Weather shuts Wall Street for first time in 27 years
US stock markets are set to remain shut today, and possibly into tomorrow, after Wall Street trading was forced to close because of bad weather for the first time in 27 years yesterday.
Last night US stock market executives, regulators and brokers agreed to keep the US stock markets closed for a second day because of Hurricane Sandy.
Oil prices rose the most in three weeks and stocks fell around the world as Hurricane Sandy threatened the output of US refineries.
Shares in US insurer Travelers fell 1pc in trading in Germany, where it has a secondary listing.
Travelers is the only insurer listed in the Dow Jones Industrial Average, and likely to be hit with payouts as a result of the storm. Trading on its home market was suspended.
Allstate Corp, a US home and car insurer fell 0.8pc.
Many investors around the world opted to stick to the sidelines because of the US crisis. Markets in Europe experienced low trading volumes because of the lack of activity in the US.
Efforts are now under way to reopen US stock markets tomorrow, but a final decision has not yet been taken.
The US bond market, including electronic trading, was closed at midday yesterday.
It is understood the market only opened in the morning to enable the US government to issue a short-term debt at a scheduled auction. The bonds industry itself is understood to have been in favour of a total shutdown.
"It doesn't make sense to put people in harm's way or to only have half a market," said Nicholas Colas, chief market strategist at ConvergEx Group in New York.
The original decision to close Wall Street, including the New York Stock Exchange, was taken on Sunday night after SIFMA, the Wall Street trade group, held a conference call around 11pm to debate the looming safety concerns.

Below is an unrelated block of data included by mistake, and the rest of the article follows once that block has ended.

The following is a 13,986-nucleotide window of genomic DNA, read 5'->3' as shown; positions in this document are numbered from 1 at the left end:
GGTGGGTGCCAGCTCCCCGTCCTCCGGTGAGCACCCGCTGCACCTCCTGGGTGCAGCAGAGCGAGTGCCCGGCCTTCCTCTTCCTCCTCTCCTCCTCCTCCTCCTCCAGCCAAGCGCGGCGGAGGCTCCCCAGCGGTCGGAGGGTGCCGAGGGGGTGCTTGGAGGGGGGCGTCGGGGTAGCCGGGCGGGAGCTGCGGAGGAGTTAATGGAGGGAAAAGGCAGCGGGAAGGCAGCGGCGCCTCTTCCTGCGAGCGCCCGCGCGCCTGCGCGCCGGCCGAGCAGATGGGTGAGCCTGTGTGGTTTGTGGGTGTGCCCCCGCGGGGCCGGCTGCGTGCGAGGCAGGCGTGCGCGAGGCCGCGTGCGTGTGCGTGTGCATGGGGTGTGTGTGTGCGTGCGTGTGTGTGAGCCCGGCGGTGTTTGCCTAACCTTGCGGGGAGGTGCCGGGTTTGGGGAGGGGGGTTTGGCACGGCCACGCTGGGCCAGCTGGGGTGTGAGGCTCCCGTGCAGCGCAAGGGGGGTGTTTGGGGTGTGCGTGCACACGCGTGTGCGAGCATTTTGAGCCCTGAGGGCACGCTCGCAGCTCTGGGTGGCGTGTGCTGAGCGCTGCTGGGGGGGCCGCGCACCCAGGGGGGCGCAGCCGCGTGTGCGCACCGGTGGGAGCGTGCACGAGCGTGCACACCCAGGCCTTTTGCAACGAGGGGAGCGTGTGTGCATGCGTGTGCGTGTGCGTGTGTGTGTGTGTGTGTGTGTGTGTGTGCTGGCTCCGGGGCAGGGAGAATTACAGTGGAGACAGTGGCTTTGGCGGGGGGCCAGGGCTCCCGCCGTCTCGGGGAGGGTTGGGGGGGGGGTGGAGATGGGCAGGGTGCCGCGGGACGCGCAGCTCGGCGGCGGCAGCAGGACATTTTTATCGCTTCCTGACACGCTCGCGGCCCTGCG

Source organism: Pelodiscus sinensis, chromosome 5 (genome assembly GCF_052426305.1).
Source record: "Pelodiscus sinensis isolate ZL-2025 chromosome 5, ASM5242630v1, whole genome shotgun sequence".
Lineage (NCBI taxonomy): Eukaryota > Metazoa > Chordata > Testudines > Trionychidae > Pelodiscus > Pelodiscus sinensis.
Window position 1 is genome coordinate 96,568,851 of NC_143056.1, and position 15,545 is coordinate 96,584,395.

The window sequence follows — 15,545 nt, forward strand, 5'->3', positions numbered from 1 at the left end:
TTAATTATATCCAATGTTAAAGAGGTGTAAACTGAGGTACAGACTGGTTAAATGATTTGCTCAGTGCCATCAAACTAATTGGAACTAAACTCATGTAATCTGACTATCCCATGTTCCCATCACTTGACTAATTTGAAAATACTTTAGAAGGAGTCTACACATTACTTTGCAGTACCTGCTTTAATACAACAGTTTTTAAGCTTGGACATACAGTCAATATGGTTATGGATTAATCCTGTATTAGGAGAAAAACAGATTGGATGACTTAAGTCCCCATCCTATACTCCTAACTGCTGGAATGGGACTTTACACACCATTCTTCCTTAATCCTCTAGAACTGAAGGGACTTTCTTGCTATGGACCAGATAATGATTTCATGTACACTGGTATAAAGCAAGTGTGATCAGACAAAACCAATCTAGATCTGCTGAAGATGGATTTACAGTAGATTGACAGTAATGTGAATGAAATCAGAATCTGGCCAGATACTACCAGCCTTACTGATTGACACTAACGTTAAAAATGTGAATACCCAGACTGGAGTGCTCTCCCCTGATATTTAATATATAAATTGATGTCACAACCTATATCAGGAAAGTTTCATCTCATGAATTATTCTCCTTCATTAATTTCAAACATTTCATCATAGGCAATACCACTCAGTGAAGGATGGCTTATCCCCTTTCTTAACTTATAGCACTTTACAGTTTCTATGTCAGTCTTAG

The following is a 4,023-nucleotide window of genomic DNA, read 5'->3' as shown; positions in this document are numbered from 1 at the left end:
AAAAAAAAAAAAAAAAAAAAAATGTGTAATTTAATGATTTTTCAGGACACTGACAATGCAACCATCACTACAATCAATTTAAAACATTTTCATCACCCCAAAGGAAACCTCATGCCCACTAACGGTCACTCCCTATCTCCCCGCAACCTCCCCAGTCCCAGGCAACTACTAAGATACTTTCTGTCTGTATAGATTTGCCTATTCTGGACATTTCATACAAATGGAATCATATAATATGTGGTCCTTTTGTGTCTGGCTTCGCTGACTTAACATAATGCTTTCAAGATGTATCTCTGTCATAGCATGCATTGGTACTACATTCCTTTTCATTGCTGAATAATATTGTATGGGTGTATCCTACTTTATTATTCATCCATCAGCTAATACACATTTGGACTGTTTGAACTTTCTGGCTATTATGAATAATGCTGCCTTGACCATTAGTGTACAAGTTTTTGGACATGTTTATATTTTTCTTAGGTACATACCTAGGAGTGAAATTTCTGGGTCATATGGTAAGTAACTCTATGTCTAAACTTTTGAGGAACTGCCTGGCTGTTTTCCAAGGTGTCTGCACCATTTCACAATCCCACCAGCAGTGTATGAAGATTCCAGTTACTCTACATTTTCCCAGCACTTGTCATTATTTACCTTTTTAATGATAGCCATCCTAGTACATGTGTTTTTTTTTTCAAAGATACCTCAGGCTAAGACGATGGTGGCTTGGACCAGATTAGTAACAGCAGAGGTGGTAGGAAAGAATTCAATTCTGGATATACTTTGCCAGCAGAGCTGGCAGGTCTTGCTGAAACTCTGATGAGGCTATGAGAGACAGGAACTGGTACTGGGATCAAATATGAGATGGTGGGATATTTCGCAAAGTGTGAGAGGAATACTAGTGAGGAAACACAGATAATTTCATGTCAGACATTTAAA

Peter Kenny, managing director at Knight Capital in Jersey City, New Jersey, said the bigger financial institutions were willing to have staffing to stay open.
"The closer it got to midnight, the less sense it made to do it, because people were willing to do less and less," he said.
"Then we got a message that our building in Jersey City, the front doors are going to be sandbagged, so that effectively ended that."
An NYSE spokesman said a decision on when to resume trading was an industry decision.
Joe Christinat, a spokesman at Nasdaq, said: "All the exchanges and members and regulators and city officials are discussing this right now."
The stock market's closure means six companies that were looking to go public may have to wait longer.
The initial public offerings are scheduled to price later this week but will now probably have to be pushed back to next week, equity capital markets sources said.
"We can't market some of these deals while no one is on the other side of the phone," said one equity capital markets banker at a large Wall Street bank.
(Reuters and Bloomberg)